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New roads, buildings eyed at Seaside


Waterford - Farmington-based developer Mark Steiner has submitted a master plan concept of proposed development in the Seaside Preservation Zoning District, site of the former Seaside Regional Center for the developmentally disabled.

Planning and Zoning received the plan, along with a traffic evaluation report stating that the area can accommodate traffic projections and a letter stating that current water and sewer facilities can support the proposed development, by FedEx on Thursday according to P&Z staff.

P&Z requested the materials of Steiner and firm Richter & Cegan Inc., which has worked with Steiner throughout the process of planning development of Seaside, last month to aid the Planning and Zoning Commission in its review of Steiner's proposal to amend the zoning regulations for the district. A public hearing for the proposal is set for June 25.

The new plan is purely conceptual, according to Planner Mark Wujtewicz, and does not constitute an official site plan.

The plan includes about 50 new structures, referred to as "village homes," on the premises and appears to add new roads. Old buildings, which Steiner has said he plans to either restore or rebuild, appear to remain in their current locations. The narrow nurses' building, designed by famous architect Cass Gilbert, is labeled "The Inn at Seaside."

The plan shows a public access road to the beach running along the eastern side of the property, ending in a public parking lot at a park entrance that is walking distance from the beach. Other new parking lots are included as well, plus two underground parking garages.

A "Seaside Walk" along the beach, "overlook" locations on the shore, and trees throughout the property, especially along its perimeter, are also included in the aerial map submitted.

The letter from Groton-based Dicesare-Bentley Engineers Inc. regarding water and sewer facilities states that the newest master plan differs from a 2012 master plan Steiner submitted to them in that it decreases the number of units from 122 to 104 and adds an inn containing up to 40 rooms, as well as a 150-seat banquet facility and 60-seat restaurant.

"We do not anticipate that the changes in the Master Plan will result in a substantially changed set of requirements for utility services for the project," the letter states.

In 2012, Steiner publicly presented a master plan to P&Z, but did not leave a copy of the plan on record with the town.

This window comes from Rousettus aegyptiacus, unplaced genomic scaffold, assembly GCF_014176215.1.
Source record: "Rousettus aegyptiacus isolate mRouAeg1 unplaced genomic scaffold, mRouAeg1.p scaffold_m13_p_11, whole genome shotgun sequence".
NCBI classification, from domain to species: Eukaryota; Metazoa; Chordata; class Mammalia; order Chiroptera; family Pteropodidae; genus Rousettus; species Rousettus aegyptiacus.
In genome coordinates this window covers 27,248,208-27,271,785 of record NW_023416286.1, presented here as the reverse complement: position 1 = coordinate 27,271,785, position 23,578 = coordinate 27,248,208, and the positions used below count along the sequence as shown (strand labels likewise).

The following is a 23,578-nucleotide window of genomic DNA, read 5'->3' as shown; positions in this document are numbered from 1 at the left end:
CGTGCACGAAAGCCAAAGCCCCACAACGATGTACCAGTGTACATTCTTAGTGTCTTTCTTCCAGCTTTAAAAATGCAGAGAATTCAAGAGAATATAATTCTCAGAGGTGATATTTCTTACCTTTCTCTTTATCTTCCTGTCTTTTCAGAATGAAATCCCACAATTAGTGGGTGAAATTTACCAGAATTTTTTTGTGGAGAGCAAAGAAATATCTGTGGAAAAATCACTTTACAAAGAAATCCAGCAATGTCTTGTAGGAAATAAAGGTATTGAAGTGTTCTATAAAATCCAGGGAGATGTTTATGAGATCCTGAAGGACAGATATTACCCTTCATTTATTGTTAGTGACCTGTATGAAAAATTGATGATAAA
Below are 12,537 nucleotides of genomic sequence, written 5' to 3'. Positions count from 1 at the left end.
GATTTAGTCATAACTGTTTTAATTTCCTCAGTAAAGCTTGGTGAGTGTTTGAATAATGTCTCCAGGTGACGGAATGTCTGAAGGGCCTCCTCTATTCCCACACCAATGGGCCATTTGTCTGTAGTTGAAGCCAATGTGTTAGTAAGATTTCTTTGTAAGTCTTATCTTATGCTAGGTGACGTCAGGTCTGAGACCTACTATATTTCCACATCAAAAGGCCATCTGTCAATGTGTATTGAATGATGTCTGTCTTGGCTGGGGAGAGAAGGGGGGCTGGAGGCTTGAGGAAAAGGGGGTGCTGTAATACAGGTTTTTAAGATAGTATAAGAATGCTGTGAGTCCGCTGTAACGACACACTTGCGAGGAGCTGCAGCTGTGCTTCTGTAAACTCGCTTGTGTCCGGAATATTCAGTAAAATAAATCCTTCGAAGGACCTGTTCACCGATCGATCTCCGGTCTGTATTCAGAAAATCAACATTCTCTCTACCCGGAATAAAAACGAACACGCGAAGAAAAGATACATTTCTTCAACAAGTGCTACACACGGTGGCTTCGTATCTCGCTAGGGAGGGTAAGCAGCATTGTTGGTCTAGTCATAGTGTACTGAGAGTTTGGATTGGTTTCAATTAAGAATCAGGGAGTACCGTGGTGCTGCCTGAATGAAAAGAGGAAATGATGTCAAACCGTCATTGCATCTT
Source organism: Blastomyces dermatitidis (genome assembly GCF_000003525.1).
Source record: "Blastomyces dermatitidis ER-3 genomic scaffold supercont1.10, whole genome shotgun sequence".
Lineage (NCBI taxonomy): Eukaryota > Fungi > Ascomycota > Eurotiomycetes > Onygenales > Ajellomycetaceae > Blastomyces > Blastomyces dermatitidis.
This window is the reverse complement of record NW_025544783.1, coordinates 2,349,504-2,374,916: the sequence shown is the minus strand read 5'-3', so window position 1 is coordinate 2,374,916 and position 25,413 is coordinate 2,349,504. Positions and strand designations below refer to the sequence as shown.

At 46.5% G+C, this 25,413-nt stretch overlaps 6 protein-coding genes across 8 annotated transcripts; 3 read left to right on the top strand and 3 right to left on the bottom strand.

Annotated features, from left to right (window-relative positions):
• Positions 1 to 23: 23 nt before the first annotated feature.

The traffic evaluation, conducted by Fairfield-based Frederick P. Clark Associates Inc., states in the findings section that the area can accommodate additional traffic from the proposed development.

"The combined development, as described above, could generate under a worst case scenario 67 and 130 trip ends during a typical weekday morning and weekday afternoon peak hour, respectively," the evaluation states. A "worst case" traffic situation assumes 150 guests and 2.5 people per vehicle, according to the evaluation.

The evaluation measured current peak-hour volume of trip ends at 139 vehicles between 8-9 a.m. and 131 vehicles between 3-4 p.m., based on data from the state Department of Transportation.

The evaluation states that the proposed new use "will actually result in significant lower site traffic levels" than occurred when the site was used as a hospital.

It calculated that the combined number of entries and exits, or trip ends, at a 219-bed hospital for the weekday morning and afternoon peak hour would be 250 and 287, respectively. The 80-year old property had 219 patients and 200 staff at its highest use in the mid-1980s, according to the evaluation.

Steiner did not return requests for comment Thursday afternoon. Planning Director Dennis Goderre said Wednesday that he was hesitant to comment on Seaside developments outside of public meetings, and Thursday did not return requests for comment.

Steiner, the state's preferred developer for the $8-million property, submitted a new proposal for zoning changes for the Seaside property in April, after more than a year of inactivity with the proposed development. He later withdrew that proposal and submitted a similar proposal in May.

The property, on Long Island Sound off Shore Road, is on the National Register of Historic Places and formerly housed an institution for the developmentally disabled. Two buildings on the property were designed by Gilbert.


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